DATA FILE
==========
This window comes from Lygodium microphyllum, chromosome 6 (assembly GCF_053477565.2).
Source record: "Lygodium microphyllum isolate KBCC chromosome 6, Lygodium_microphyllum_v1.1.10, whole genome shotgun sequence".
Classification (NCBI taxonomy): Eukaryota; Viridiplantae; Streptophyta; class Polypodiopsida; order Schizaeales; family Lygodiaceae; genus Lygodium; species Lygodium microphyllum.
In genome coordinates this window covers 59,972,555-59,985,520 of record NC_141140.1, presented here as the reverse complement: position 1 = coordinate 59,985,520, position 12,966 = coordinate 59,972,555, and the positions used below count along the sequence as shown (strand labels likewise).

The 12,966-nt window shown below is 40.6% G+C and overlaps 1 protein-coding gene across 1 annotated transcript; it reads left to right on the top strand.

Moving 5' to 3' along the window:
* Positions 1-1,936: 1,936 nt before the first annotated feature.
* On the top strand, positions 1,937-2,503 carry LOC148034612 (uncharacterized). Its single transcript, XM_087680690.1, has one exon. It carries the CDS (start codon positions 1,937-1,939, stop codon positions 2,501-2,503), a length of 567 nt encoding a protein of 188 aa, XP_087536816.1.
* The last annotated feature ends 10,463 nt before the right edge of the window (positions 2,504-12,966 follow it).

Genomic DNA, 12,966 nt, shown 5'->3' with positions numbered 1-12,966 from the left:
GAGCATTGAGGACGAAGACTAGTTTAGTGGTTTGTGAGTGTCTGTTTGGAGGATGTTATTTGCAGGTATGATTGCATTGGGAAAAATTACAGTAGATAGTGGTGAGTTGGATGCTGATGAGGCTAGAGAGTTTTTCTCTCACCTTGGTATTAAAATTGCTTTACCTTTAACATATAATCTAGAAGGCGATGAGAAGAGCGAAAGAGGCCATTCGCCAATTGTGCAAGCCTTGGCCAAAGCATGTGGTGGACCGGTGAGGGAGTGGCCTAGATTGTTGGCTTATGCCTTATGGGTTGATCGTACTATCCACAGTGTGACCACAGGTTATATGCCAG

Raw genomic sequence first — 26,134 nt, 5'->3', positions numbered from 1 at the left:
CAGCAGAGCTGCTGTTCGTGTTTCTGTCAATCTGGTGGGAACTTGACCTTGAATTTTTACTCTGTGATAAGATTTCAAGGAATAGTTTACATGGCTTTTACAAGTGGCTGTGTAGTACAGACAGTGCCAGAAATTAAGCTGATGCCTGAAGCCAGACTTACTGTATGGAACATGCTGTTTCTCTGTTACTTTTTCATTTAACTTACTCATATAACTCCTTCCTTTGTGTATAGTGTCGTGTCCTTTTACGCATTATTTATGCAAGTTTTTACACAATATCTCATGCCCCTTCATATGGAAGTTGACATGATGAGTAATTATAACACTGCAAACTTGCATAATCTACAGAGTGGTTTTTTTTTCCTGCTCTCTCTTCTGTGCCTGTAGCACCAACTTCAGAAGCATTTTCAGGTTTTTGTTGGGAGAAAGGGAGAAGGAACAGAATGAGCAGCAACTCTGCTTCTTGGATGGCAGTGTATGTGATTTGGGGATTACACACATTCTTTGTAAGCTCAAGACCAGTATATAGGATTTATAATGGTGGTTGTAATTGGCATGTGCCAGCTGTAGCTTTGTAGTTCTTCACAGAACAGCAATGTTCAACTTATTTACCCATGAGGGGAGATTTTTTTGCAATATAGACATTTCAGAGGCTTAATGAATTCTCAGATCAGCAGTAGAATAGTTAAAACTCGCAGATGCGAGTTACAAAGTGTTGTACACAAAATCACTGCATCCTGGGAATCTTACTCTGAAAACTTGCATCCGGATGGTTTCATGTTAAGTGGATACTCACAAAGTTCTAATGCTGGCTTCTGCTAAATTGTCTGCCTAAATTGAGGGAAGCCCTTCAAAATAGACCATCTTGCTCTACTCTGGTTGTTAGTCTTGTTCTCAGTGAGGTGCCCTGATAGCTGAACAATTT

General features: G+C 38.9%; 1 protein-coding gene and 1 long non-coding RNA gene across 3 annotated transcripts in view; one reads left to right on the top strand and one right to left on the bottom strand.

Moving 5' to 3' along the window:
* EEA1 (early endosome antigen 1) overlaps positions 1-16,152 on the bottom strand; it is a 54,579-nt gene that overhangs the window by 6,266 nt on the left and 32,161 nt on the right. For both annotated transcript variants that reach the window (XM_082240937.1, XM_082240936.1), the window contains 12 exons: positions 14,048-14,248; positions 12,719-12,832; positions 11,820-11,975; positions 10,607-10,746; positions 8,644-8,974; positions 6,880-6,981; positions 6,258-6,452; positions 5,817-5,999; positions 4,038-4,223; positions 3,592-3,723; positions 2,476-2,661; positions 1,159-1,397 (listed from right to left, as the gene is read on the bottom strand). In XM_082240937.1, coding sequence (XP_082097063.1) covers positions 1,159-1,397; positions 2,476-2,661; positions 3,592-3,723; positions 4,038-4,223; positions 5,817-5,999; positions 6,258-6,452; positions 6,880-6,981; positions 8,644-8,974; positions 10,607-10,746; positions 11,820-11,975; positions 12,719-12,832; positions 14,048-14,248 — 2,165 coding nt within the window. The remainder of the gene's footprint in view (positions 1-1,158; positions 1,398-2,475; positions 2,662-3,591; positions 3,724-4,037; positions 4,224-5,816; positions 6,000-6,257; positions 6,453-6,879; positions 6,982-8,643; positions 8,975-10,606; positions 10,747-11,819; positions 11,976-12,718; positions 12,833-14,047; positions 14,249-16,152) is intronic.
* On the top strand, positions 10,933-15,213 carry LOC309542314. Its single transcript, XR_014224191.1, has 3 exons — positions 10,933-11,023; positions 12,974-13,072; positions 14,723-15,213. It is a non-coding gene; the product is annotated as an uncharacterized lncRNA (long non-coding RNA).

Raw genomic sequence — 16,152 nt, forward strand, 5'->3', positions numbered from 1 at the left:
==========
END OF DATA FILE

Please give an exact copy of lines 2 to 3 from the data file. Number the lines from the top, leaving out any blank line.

Source record: "Lygodium microphyllum isolate KBCC chromosome 6, Lygodium_microphyllum_v1.1.10, whole genome shotgun sequence".
Classification (NCBI taxonomy): Eukaryota; Viridiplantae; Streptophyta; class Polypodiopsida; order Schizaeales; family Lygodiaceae; genus Lygodium; species Lygodium microphyllum.